Rivera painted murals in the main hall and corridor at the Chapingo Autonomous University of Agriculture (UACh). He also painted a fresco mural titled Tierra Fecundada (Fertile Land in English) in the university's chapel between 1923 and 1927. Fertile Land depicts the revolutionary struggles of Mexico's peasant (farmers) and working classes (industry) in part through the depiction of hammer and sickle joined by a star in the soffit of the chapel. In the mural, a "propagandist" points to another hammer and sickle. The mural features a woman with an ear of corn in each hand, which art critic Antonio Rodriguez describes as evocative of the Aztec goddess of maize in his book Canto a la Tierra: Los murales de Diego Rivera en la Capilla de Chapingo.
The corpses of revolutionary heroes Emiliano Zapata and Otilio Montano are shown in graves, their bodies fertilizing the maize field above. A sunflower in the center of the scene "glorifies those who died for an ideal and are reborn, transfigured, into the fertile cornfield of the nation," writes Rodrigues. The mural also depicts Rivera's wife Guadalupe Marin as a fertile nude goddess and their daughter Guadalupe Rivera y Marin as a cherub.
The mural was slightly damaged in an earthquake, but has since been repaired and touched up, remaining in pristine form.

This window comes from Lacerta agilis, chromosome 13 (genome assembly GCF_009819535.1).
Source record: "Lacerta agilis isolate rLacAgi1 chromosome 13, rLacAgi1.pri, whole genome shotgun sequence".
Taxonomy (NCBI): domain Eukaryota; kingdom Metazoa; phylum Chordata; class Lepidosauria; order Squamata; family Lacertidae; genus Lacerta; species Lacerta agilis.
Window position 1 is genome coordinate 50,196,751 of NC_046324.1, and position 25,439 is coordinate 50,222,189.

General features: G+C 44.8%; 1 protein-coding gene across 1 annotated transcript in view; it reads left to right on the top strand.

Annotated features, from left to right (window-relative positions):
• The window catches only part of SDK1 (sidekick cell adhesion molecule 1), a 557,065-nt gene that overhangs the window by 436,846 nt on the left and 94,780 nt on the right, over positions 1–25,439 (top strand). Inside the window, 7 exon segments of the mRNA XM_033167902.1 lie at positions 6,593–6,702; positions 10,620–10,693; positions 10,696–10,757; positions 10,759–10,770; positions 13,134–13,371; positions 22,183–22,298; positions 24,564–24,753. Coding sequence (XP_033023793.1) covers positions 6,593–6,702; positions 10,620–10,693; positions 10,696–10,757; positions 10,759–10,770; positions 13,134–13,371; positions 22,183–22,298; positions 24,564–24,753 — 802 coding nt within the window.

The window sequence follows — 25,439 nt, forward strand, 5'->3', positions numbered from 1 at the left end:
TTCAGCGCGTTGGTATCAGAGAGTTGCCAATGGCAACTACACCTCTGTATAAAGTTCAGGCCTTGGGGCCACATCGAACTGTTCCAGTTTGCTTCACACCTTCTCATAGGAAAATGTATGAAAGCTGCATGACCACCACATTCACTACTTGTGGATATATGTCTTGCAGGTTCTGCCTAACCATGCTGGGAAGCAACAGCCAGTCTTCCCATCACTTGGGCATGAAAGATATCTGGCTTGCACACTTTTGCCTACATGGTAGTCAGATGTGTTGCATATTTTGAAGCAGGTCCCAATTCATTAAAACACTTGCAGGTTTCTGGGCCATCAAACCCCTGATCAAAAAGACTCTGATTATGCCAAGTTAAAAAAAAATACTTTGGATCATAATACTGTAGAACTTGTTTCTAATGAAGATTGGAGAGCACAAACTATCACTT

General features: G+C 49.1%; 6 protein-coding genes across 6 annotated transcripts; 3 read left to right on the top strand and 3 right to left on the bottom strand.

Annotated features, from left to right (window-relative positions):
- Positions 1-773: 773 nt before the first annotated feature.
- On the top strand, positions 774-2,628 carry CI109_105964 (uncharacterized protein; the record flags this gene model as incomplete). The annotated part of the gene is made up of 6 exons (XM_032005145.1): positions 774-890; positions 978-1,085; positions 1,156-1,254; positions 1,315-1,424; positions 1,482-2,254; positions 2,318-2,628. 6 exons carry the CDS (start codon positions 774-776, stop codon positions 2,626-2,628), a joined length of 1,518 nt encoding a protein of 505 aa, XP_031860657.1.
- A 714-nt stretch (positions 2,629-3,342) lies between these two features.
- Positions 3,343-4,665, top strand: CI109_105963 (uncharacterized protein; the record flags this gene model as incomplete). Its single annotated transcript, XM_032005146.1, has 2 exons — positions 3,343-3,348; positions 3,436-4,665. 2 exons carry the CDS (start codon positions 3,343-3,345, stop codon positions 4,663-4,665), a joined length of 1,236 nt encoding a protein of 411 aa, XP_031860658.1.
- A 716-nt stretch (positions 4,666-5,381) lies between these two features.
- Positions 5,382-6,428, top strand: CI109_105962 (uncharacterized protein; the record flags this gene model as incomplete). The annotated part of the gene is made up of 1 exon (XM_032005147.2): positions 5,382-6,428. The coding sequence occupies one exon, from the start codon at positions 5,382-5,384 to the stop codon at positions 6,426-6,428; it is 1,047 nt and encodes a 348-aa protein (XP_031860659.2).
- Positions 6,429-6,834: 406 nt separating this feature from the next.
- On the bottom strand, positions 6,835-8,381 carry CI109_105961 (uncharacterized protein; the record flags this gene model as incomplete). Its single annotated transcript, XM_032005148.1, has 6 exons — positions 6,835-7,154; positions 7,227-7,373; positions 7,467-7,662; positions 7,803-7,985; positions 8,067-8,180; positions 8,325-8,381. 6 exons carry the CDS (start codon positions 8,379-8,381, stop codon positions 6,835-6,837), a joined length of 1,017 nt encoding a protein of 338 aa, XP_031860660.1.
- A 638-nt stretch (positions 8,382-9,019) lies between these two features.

In the autumn of 1927, Rivera arrived in Moscow, accepting an invitation to take part in the celebration of the 10th anniversary of the October Revolution. The following year, while still in Russia, he met the visiting Alfred H. Barr, Jr., who would soon become Rivera's friend and patron, as well as the founding director of the Museum of Modern Art. Rivera was commissioned to paint a mural for the Red Army Club in Moscow, but in 1928 he was ordered out by the authorities because of involvement in anti-Soviet politics, and he returned to Mexico. In 1929, Rivera was expelled from the Mexican Communist Party. His 1928 mural In the Arsenal was interpreted by some as evidence of Rivera's prior knowledge of the murder of Julio Antonio Mella allegedly by Stalinist assassin Vittorio Vidali. After divorcing Guadalupe (Lupe) Marin, Rivera married Frida Kahlo in August 1929. Also in 1929, the first English-language book on Rivera, American journalist Ernestine Evans's The Frescoes of Diego Rivera, was published in New York City. In December, Rivera accepted a commission to paint murals in the Palace of Cortés in Cuernavaca from the American Ambassador to Mexico.